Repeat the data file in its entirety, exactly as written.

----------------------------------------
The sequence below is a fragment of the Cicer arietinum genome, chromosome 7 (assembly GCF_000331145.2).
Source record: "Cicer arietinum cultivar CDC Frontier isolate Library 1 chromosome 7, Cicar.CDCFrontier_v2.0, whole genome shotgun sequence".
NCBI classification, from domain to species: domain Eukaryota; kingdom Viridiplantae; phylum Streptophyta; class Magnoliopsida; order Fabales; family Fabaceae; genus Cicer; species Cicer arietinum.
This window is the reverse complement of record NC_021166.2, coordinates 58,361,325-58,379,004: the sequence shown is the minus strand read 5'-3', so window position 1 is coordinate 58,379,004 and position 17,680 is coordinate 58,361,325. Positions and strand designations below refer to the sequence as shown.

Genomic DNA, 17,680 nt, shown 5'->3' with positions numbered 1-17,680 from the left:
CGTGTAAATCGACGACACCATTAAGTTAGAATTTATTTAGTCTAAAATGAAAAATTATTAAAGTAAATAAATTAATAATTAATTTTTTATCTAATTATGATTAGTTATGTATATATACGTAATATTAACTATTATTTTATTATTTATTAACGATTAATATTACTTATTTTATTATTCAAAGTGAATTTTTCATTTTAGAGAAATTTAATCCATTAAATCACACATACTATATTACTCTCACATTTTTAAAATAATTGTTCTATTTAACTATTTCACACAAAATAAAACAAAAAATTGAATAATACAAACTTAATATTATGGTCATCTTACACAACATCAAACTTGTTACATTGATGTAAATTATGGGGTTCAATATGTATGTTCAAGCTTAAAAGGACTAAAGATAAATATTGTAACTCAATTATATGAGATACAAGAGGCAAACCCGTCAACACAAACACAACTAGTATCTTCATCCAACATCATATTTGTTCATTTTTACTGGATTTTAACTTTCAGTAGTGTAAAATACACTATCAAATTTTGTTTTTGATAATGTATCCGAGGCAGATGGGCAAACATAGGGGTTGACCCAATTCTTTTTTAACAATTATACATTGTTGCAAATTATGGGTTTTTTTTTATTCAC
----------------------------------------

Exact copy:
The sequence below is a fragment of the Cicer arietinum genome, chromosome 7 (assembly GCF_000331145.2).
Source record: "Cicer arietinum cultivar CDC Frontier isolate Library 1 chromosome 7, Cicar.CDCFrontier_v2.0, whole genome shotgun sequence".
NCBI classification, from domain to species: domain Eukaryota; kingdom Viridiplantae; phylum Streptophyta; class Magnoliopsida; order Fabales; family Fabaceae; genus Cicer; species Cicer arietinum.
This window is the reverse complement of record NC_021166.2, coordinates 58,361,325-58,379,004: the sequence shown is the minus strand read 5'-3', so window position 1 is coordinate 58,379,004 and position 17,680 is coordinate 58,361,325. Positions and strand designations below refer to the sequence as shown.

Genomic DNA, 17,680 nt, shown 5'->3' with positions numbered 1-17,680 from the left:
CGTGTAAATCGACGACACCATTAAGTTAGAATTTATTTAGTCTAAAATGAAAAATTATTAAAGTAAATAAATTAATAATTAATTTTTTATCTAATTATGATTAGTTATGTATATATACGTAATATTAACTATTATTTTATTATTTATTAACGATTAATATTACTTATTTTATTATTCAAAGTGAATTTTTCATTTTAGAGAAATTTAATCCATTAAATCACACATACTATATTACTCTCACATTTTTAAAATAATTGTTCTATTTAACTATTTCACACAAAATAAAACAAAAAATTGAATAATACAAACTTAATATTATGGTCATCTTACACAACATCAAACTTGTTACATTGATGTAAATTATGGGGTTCAATATGTATGTTCAAGCTTAAAAGGACTAAAGATAAATATTGTAACTCAATTATATGAGATACAAGAGGCAAACCCGTCAACACAAACACAACTAGTATCTTCATCCAACATCATATTTGTTCATTTTTACTGGATTTTAACTTTCAGTAGTGTAAAATACACTATCAAATTTTGTTTTTGATAATGTATCCGAGGCAGATGGGCAAACATAGGGGTTGACCCAATTCTTTTTTAACAATTATACATTGTTGCAAATTATGGGTTTTTTTTTATTCAC